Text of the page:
Jerry Bell: The First Known HIV-Positive MMA Fighter
On October 17, 1995, the World Combat Championship hosted its first and only MMA event in Charlotte, North Carolina. The promotion was essentially just an early UFC pay-per-view knockoff, but featured some great talent for the time. Among the fighters in the tournament were Renzo Gracie, Olympic Judo bronze medalist Ben Spijkers, Shooto champion Erik Paulson, and IBF cruiserweight boxing champion James Warring (Also making an appearance was mulleted shootfighting fraud Bart Vale). Little did anyone suspect, however, that the most dangerous man on the card that night was an unheralded alternate fighting in the first match of the preliminaries. His name was Jerry Bell, and he could've potentially contaminated every single competitor who fought in the cage that evening.
Hailing from Columbia, South Carolina, Bell got his start in combat sports fighting in Toughman contests all across his home state. The semi-professional Toughman competitions typically feature boxers with little or no training going up against other local brawlers in a debris-strewn ring while their beer swilling friends shout useless advice at them from the stands. Bell achieved some notable success in this circuit, becoming a three time champion of South Carolina and also fighting in the national Toughman tournament. He would go on to prepare for his legitimate professional boxing debut under the tutelage of local trainer Billy Stanick, who claimed the young heavyweight possessed tremendous athleticism and heart.
Before he was to turn pro, however, Bell decided to embark on a little side venture by competing in the bareknuckle, no-holds-barred World Combat Championship. As required, he received an HIV test before fighting but evaded his doctors calls following the examination. Bell, who by his own admission both was promiscuous and "didn't believe in" contraceptives (douchebag), was nervous what the results would reveal. The repeated calls would not deter him from proceeding with his plans to step into the cage.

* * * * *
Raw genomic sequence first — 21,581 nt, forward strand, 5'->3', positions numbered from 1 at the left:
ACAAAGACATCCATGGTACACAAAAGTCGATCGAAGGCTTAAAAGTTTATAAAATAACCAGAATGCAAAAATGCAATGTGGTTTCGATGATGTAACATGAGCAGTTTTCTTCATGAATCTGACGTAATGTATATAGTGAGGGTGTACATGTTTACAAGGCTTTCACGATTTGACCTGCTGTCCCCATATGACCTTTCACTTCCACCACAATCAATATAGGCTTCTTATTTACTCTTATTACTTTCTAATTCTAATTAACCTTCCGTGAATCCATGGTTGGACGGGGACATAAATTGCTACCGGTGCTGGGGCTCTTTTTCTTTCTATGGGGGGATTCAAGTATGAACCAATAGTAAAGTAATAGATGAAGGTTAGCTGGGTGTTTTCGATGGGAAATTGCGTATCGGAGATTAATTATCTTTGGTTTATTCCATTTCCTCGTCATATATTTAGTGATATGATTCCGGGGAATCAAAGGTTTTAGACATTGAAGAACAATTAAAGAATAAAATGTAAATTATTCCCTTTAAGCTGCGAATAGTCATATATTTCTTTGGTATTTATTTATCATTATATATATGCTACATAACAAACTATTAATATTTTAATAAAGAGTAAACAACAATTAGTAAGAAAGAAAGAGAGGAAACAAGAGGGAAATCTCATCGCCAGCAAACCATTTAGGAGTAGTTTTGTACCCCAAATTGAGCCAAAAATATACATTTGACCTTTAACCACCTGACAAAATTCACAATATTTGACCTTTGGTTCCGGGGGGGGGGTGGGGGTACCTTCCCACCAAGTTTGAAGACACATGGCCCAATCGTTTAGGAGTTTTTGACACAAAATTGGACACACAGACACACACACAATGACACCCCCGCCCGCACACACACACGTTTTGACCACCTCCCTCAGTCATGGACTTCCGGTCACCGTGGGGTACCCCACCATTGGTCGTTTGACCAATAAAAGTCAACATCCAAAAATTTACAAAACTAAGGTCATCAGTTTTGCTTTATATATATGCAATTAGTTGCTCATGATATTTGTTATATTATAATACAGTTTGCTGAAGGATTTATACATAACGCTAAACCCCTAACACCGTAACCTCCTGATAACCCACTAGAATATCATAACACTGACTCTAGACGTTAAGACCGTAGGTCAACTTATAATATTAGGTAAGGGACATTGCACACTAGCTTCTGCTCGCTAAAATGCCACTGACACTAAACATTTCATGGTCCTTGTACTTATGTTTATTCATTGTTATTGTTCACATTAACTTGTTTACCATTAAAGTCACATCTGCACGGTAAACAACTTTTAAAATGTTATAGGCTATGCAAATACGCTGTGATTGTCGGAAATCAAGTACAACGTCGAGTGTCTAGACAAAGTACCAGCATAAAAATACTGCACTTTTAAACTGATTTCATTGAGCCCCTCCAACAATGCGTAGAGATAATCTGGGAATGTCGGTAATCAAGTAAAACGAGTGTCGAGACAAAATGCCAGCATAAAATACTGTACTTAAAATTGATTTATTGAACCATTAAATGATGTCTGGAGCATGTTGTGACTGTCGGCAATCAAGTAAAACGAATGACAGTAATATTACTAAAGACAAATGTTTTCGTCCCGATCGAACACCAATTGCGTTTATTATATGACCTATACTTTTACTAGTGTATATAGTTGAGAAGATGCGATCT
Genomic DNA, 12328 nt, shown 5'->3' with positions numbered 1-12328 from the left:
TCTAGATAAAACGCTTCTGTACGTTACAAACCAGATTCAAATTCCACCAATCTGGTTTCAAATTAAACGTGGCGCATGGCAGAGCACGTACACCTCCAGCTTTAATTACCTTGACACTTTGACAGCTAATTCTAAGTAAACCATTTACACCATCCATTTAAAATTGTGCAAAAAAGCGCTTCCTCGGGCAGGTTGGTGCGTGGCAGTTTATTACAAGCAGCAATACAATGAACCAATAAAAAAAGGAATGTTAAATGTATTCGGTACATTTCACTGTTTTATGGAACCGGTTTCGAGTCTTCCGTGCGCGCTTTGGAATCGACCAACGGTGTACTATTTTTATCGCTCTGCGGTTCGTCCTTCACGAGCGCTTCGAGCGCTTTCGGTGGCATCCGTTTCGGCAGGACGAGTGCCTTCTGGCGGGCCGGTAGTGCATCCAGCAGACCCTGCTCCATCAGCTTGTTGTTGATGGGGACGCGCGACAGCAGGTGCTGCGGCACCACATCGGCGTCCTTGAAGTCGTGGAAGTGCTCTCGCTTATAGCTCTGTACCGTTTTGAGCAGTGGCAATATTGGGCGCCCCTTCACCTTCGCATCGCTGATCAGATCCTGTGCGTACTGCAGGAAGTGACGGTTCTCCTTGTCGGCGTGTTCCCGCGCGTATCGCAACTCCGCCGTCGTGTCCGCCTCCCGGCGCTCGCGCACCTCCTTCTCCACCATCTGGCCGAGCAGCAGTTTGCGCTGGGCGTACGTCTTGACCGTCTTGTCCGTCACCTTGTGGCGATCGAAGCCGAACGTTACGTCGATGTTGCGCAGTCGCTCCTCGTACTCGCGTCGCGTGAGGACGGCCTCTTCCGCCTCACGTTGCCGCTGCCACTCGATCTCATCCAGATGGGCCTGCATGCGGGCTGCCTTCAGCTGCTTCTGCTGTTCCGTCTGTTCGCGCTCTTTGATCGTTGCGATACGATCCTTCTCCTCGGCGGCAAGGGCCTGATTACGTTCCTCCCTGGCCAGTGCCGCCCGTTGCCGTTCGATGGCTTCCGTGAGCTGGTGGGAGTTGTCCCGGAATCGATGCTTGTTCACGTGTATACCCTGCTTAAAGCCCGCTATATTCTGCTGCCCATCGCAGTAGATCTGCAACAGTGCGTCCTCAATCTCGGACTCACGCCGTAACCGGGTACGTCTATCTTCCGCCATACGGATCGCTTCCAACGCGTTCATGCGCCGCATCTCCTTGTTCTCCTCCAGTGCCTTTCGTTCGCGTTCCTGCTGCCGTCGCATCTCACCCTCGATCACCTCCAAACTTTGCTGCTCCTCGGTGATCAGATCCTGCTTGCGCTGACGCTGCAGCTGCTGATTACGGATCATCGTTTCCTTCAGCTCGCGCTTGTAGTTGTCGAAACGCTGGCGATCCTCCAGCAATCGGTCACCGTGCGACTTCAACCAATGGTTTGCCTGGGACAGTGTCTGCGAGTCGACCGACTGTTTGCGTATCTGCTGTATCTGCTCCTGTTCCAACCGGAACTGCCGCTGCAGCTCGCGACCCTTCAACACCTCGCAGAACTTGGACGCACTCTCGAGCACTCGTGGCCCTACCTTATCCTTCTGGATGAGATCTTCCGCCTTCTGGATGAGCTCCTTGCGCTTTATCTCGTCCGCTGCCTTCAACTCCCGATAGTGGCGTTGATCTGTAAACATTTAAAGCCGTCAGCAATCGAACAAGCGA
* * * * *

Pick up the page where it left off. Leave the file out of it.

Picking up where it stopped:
Like the UFC events of the same era, the World Combat Championship emphasized style vs. style contests, even going so far as dividing the tournament bracket into "Strikers" and "Grapplers" divisions (To add to the humor, Cecil Peoples was referee). Bell, being a preliminary fighter, would not be a part of the main draw and would instead face another combatant for a chance to be an alternate. His opponent, Phil Benedict, was a short but heavily muscled NCAA wrestler who could bench press 400 lbs. Despite the opposition and being a pure striker, Bell gave a relatively good account of himself, opening up a cut on Benedict's nose with a straight right cross in the first few seconds of the fight. He wound up on top of his stocky opponent after Benedict failed with a throw, but would quickly be reversed and submitted with a choke just half a minute into the bout. Benedict would end up losing to Renzo Gracie in the semi-finals of the main draw later that night.
Bell would go on to make his professional boxing debut the following year, defeating his opponent by knockout in the first round. During this time, he would continue ignoring his doctor's attempts to contact him and proceed with his daily training regimen as if everything was normal. Finally, TWO YEARS after receiving the test, Bell gave in and answered his doctor's calls to have his worst fears confirmed: He was HIV positive. Shockingly, he kept this revelation hidden until 1998 while he progressed with his boxing career. When he finally decided to quit Bell had amassed a 9-0-0 record, knocking out every single one of his winless opponents in the first or second round.
Despite the fact that his MMA career lasted all but thirty-three seconds, Jerry Bell's fight with Phil Benedict in the WCC is of profound historical significance to the sport. Bell's bizarre and tragic personal saga, abetted by his own recklessly irresponsible decision making, is tough to stomach considering he did possess a decent amount of talent by most accounts. The most recent information available on him states he's currently serving a fifteen year sentence for first-degree burglary. His story sheds some light on the dangers of poor oversight in combat sports, as he was allowed to compete both as a no-holds-barred fighter and a professional boxer despite carrying a lethal contagious disease. The notoriously inconsistent regulation of amateur MMA bears some serious scrutiny when you realize a guy like Jerry Bell could slip through the cracks.